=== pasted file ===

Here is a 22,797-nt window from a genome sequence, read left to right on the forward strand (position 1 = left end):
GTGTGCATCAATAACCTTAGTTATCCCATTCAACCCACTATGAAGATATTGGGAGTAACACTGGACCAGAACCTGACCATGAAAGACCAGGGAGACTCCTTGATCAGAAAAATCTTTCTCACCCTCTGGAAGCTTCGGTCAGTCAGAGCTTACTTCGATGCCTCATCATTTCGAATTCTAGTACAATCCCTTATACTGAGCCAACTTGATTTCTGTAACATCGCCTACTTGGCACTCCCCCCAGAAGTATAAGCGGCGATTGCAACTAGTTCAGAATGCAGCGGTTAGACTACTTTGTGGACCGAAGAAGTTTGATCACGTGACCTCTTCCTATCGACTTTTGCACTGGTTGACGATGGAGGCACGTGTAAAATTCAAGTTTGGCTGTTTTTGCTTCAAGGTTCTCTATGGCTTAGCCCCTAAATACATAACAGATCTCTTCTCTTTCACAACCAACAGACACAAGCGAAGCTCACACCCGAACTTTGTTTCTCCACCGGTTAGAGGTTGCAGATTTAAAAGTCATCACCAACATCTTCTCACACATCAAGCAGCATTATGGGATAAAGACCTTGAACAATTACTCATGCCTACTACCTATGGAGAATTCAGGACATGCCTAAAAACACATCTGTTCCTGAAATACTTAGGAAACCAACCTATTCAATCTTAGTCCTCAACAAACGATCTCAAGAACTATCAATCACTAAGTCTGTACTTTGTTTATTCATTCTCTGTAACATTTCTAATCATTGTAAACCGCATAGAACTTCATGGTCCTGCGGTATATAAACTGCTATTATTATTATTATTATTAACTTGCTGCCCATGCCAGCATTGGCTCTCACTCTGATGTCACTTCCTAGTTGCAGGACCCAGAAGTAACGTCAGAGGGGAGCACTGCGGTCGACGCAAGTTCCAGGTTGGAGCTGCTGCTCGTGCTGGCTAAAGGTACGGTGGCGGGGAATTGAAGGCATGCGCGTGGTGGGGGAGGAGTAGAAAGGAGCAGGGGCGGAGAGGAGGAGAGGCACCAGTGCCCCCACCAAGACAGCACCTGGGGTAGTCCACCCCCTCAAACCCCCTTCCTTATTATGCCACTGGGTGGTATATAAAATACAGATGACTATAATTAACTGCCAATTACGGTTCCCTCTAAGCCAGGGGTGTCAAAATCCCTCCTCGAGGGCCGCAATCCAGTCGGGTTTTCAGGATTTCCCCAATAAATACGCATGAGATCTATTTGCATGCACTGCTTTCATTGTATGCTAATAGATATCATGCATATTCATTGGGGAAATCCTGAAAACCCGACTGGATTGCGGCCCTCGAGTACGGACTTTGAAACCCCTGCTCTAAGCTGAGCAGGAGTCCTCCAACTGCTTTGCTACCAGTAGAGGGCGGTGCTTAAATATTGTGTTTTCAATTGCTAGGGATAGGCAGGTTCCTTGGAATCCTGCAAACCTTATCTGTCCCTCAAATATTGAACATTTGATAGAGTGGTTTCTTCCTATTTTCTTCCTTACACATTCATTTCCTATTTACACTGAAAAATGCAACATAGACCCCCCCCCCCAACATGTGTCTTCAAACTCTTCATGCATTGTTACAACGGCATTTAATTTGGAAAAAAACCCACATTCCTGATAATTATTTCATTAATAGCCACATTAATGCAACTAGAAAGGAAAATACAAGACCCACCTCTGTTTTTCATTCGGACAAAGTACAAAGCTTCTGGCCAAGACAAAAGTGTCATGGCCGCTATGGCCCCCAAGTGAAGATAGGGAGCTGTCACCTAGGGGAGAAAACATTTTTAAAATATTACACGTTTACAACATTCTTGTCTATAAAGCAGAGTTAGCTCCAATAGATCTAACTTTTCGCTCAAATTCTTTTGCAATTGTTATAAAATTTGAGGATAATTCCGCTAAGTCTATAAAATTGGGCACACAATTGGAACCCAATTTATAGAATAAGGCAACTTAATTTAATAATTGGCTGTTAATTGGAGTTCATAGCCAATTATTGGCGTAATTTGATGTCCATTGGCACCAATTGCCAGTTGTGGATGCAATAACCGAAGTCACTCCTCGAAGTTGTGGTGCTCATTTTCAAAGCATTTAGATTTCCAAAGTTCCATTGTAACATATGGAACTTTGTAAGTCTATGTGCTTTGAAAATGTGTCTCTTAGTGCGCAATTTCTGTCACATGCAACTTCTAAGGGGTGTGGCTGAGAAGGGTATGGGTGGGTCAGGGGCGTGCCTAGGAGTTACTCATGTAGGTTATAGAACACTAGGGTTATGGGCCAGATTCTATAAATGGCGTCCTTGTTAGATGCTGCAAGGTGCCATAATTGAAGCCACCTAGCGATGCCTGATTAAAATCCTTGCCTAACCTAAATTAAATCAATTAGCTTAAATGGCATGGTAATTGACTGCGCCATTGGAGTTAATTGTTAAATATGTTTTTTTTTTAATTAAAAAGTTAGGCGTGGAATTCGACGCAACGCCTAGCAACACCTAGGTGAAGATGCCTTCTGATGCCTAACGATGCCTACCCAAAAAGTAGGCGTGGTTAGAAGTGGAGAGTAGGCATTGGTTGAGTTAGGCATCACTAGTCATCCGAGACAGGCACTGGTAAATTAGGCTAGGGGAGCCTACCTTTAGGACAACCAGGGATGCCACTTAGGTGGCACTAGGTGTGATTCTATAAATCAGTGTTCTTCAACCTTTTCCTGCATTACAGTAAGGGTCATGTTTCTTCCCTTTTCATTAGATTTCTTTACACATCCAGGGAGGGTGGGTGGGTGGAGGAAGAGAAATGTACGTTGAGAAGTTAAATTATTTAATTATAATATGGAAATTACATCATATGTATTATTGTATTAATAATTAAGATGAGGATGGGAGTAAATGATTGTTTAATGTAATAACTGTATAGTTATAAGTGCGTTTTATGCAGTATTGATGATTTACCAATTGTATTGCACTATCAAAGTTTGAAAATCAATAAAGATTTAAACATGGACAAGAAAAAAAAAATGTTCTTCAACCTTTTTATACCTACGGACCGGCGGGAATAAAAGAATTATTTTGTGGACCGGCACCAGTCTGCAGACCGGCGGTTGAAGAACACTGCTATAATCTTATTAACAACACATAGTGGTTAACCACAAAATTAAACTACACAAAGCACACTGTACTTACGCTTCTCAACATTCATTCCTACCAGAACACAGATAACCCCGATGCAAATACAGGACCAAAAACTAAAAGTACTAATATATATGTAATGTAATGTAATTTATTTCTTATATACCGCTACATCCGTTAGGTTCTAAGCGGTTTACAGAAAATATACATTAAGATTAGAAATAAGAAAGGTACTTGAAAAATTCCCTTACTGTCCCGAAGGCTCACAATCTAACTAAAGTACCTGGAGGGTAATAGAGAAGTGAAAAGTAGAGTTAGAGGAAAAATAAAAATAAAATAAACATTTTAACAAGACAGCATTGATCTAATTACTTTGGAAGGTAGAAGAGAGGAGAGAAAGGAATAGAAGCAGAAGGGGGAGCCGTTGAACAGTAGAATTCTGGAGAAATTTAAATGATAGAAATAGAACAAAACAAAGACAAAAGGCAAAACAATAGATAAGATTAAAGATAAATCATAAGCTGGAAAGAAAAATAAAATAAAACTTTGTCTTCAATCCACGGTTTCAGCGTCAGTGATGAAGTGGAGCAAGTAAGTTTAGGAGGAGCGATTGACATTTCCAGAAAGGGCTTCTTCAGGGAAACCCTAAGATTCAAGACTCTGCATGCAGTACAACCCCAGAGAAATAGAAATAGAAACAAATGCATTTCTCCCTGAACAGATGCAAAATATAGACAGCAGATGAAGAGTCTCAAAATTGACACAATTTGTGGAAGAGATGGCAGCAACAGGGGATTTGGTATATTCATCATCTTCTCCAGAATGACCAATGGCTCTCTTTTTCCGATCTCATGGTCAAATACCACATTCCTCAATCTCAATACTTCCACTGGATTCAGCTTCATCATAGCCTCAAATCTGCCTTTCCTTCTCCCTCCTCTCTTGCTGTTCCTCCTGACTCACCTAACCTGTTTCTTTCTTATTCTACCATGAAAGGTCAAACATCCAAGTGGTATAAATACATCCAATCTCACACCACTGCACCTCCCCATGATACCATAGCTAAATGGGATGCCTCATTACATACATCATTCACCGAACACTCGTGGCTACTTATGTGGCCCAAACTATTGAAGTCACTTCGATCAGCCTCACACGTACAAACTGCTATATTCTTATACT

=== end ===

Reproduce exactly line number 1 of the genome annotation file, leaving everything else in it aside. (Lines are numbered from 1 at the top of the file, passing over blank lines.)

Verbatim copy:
Here is a 22,797-nt window from a genome sequence, read left to right on the forward strand (position 1 = left end):